Do you know how autumn comes? It starts in the wind. The summer breeze grows hard, an edge to it which sweeps down from the north. The smells of burning leaves, of rot and decay, float on the autumn wind, leaving trails of dying summer in their path. The autumn wind freezes straight through jackets and jeans, straight through flesh right down to the bone, to the center of a person, leaving little bits of frost in the marrow of their skeleton.
As the wind sweeps over the trees, the leaves at the very top begin to turn, their rich green yellowing in the blink of an eye. It travels down, through the emerald, silky green of the tree’s branches. The leaves turn yellow, or orange, or red, or brown, and wither and die, falling from their perch aloft to the ground so far below. They are trampled underfoot, raked into piles in backyards everywhere, jumped in, bagged up, and pressed between the pages of books. They sink into the earth, dying and withering, being eaten by autumn’s quiet chill.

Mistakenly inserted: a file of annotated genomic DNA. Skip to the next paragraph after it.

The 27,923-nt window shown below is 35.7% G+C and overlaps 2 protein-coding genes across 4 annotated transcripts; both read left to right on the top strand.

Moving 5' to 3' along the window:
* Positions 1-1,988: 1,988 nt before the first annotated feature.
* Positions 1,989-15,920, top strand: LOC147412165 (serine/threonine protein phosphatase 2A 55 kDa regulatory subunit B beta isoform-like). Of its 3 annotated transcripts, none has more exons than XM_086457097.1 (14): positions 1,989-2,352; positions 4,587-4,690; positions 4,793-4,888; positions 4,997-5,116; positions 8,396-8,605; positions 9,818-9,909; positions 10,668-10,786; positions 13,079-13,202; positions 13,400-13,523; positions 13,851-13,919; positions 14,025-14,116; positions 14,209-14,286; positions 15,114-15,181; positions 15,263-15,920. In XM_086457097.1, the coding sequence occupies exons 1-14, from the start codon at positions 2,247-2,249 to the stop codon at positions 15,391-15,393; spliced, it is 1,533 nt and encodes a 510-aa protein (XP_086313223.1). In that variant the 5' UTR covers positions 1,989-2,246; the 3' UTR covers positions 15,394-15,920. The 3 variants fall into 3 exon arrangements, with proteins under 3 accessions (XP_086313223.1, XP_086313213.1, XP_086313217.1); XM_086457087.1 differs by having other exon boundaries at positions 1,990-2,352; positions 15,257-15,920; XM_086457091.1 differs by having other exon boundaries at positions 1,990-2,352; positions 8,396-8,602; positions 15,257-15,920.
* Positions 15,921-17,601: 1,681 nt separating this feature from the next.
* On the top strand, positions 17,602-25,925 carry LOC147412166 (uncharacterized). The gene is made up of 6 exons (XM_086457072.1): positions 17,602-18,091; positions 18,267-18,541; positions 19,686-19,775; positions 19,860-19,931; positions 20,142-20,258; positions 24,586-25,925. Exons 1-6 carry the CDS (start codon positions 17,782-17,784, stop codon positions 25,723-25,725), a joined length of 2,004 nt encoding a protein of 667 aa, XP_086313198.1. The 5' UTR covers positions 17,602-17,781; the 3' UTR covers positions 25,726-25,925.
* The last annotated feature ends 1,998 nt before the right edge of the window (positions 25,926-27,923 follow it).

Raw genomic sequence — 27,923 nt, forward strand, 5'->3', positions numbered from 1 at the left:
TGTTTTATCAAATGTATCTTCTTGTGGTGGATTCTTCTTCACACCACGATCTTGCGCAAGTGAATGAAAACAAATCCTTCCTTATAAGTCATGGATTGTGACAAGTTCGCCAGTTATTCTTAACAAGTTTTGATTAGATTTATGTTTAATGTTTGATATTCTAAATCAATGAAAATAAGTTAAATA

The air becomes colder, and without the trees keeping the semblance of summer the world begins to turn brown and yellow. Breath curls in steamy swirls through the air. Feet trudge across once green lawns, and people glance furtively at the cloudy sky, waiting for the first snow to fall and declare this winter’s realm. Autumn is the in-between time, a point in the year that is neither warm nor cold, but a sort of limbo, a waiting place.
Through September into October, that month marked by ghouls and witches, and then into November when we, here in America, celebrate the final harvest with our own fall festival, Thanksgiving. No one looks at it as a harvest festival, but in truth that is what it is. We stuff ourselves with summer’s bounty, reveling in the stuffed turkey, mashed potatoes, overdone carrots, and pumpkin pie. We gather together with friends and family to celebrate a successful summer and to prepare for the long, nighttime season of winter, when the hours of darkness grows stronger than day.
Do you know how autumn comes? It comes in a whisper, in a glance. It comes like night does, starting slow, and then here before you have a chance to blink. It steals over the world, icy hands grasping at the edges of our perception. And then it’s here, and summer is gone. Another six months, or seven months, or nine months we might have to wait to see the summer sun again.
- Julia Pillard